A Mock Battle in the Copley Valley [1877]

The Halifax Courier [Saturday 2nd June 1877] reported

Sham Fight at Halifax.

The sham fight in the Copley valley was, as a spectacular, a brilliant success. Many thousands of people crowded the heights of Skircoat and Norland.

The programme showed that the object of the manoeuvres was an attack on Halifax from the South West by an army under Lieutenant Colonel Sir Henry Edwards, Bart., and the defence force commanded by Lieutenant Colonel Bayley, consisting of the Bradford Artillery and the Halifax Militia. The attacking force, with the exception of the Huddersfield Rifles was in position on Greetland Moor at 3:30 pm. The Yeomanry Cavalry (three troops), Halifax Artillery and Halifax Rifles were there promptly but the Huddersfield Rifles, who were expected at North Dean station at the same hour, did not arrive until four o'clock.

Lieutenant Colonel Sir Henry Edwards, Bart., with his 890 men began the attack. Two or three companies of the Halifax Rifles were sent as skirmishers in the woods towards Sterne Mill and came upon an outpost of militia stationed in the woods resulting in a sharp encounter.

The Artillery under Captain Holroyde with their 4-pounder field piece began a bombardment of the defenders, who, under Major Crossley had two 40-pounder field pieces in position on Albert Promenade. The battle continued at Sterne Mill, Birdcage and Skircoat and North Dean Wood.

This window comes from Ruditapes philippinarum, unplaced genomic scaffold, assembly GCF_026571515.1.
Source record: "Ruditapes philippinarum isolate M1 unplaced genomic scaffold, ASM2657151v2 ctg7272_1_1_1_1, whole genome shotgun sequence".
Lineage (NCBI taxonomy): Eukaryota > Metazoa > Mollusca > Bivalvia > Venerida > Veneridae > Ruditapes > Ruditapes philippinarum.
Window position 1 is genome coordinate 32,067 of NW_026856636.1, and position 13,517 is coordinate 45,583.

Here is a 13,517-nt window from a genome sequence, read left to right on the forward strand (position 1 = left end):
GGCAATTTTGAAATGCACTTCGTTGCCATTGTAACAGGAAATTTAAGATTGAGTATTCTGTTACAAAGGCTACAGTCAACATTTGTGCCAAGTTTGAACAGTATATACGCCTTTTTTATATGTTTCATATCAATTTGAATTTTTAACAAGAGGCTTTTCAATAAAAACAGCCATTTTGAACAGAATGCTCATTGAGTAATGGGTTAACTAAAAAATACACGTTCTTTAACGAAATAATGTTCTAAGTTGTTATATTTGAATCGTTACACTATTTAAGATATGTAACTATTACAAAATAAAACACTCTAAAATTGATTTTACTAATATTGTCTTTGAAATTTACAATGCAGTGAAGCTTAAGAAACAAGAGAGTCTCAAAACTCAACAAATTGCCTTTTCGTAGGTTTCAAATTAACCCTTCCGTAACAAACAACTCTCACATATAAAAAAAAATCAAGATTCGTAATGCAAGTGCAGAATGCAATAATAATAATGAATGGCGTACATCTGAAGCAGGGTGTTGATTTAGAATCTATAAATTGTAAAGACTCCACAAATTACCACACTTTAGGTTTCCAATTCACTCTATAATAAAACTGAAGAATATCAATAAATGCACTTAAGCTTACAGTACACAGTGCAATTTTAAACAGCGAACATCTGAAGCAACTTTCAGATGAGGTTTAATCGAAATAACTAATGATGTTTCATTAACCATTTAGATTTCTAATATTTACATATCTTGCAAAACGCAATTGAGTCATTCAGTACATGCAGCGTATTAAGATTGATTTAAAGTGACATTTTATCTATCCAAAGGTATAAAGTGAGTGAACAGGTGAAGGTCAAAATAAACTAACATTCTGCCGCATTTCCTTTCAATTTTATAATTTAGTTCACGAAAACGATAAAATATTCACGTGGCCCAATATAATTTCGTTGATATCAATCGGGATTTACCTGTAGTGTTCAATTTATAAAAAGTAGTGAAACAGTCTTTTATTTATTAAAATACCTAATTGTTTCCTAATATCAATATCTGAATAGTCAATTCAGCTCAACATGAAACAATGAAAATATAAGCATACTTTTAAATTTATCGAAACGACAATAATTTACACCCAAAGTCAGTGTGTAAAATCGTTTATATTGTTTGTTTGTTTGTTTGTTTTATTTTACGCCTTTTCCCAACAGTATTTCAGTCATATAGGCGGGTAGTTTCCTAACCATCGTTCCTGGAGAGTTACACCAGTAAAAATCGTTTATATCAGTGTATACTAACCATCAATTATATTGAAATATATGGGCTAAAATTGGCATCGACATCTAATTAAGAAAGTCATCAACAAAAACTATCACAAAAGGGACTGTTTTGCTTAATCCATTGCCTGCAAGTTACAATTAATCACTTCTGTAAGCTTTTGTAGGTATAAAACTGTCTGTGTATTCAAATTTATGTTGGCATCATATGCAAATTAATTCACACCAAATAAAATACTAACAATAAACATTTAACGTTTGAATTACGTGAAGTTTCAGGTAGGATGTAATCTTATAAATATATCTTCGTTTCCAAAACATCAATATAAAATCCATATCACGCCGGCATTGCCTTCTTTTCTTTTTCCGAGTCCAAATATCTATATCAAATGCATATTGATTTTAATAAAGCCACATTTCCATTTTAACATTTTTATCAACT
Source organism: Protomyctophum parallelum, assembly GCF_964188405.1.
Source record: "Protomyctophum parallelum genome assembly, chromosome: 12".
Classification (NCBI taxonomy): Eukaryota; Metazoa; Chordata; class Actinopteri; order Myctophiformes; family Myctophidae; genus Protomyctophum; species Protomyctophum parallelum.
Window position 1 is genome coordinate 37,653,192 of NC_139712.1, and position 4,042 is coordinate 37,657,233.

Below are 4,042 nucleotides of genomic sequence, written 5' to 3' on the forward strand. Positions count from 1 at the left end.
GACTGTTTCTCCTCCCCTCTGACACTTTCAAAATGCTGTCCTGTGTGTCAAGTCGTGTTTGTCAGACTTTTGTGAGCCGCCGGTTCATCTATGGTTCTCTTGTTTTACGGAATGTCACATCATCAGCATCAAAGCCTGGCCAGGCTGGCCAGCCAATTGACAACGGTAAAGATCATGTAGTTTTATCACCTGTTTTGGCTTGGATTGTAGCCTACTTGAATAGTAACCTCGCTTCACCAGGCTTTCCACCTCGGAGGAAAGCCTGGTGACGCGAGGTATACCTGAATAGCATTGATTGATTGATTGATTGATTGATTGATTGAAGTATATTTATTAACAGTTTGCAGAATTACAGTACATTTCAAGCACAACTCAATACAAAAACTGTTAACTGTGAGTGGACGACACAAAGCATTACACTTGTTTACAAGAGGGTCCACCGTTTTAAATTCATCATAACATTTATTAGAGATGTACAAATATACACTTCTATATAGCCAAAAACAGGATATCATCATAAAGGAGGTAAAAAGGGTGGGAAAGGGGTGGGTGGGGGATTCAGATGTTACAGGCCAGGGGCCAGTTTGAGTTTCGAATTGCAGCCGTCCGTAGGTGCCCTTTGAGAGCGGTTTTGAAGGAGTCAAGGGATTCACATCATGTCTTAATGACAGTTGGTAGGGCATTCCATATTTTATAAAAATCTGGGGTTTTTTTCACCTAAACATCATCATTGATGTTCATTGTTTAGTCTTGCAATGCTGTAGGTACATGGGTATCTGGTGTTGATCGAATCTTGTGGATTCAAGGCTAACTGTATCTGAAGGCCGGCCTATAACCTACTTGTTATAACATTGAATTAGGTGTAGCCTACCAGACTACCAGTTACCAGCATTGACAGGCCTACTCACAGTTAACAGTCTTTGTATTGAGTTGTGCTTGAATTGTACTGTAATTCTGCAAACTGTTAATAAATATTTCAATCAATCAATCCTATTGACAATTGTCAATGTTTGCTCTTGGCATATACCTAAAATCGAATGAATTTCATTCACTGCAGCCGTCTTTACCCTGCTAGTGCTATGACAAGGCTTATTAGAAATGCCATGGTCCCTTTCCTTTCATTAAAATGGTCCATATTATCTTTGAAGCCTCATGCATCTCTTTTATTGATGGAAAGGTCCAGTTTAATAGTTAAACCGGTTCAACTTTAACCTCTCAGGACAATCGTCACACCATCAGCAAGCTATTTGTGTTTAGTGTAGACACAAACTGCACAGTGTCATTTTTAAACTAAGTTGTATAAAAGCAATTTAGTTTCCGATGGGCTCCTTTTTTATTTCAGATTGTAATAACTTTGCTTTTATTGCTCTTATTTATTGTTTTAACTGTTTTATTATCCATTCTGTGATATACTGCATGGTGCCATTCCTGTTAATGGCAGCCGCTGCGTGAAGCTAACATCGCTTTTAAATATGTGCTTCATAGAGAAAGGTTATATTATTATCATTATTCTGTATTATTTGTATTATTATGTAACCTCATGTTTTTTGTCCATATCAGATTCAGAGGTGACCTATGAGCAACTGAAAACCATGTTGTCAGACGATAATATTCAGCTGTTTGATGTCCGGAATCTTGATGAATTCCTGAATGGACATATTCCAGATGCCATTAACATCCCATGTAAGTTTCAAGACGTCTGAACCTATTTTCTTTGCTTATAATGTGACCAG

The defenders were compelled to cease firing from the Rocks on account of the crowd, which was so dense that, to have continued, would have been dangerous.

The defenders now fell back by degrees towards Albert Promenade, and fighting in the woods below became vigorous.

Other companies reached the open space on Savile Park by Birdcage Lane without molestation. The cavalry descended from Norland and crossed Copley bridge, passing round the defenders so getting to its rear by way of Skircoat Green and Green Royde.

On Savile Park a large general engagement was to have occurred, but so enormous was the crowd, on foot, on horseback and in carriages, that the details could not be followed.

The 40-pounder guns, each drawn by six horses lent by Major Crossley, were objects of great interest. The general idea seemed to be to use up the unspent cartridges and powder – a feat which was speedily accomplished.

The Umpire, Colonel Robertson Ross, said no disaster had occurred during the the battle and no one had been killed (laughter)


© Malcolm Bull 2022
Revised 13:12 / 19th January 2022 / 4511

Page Ref: X488

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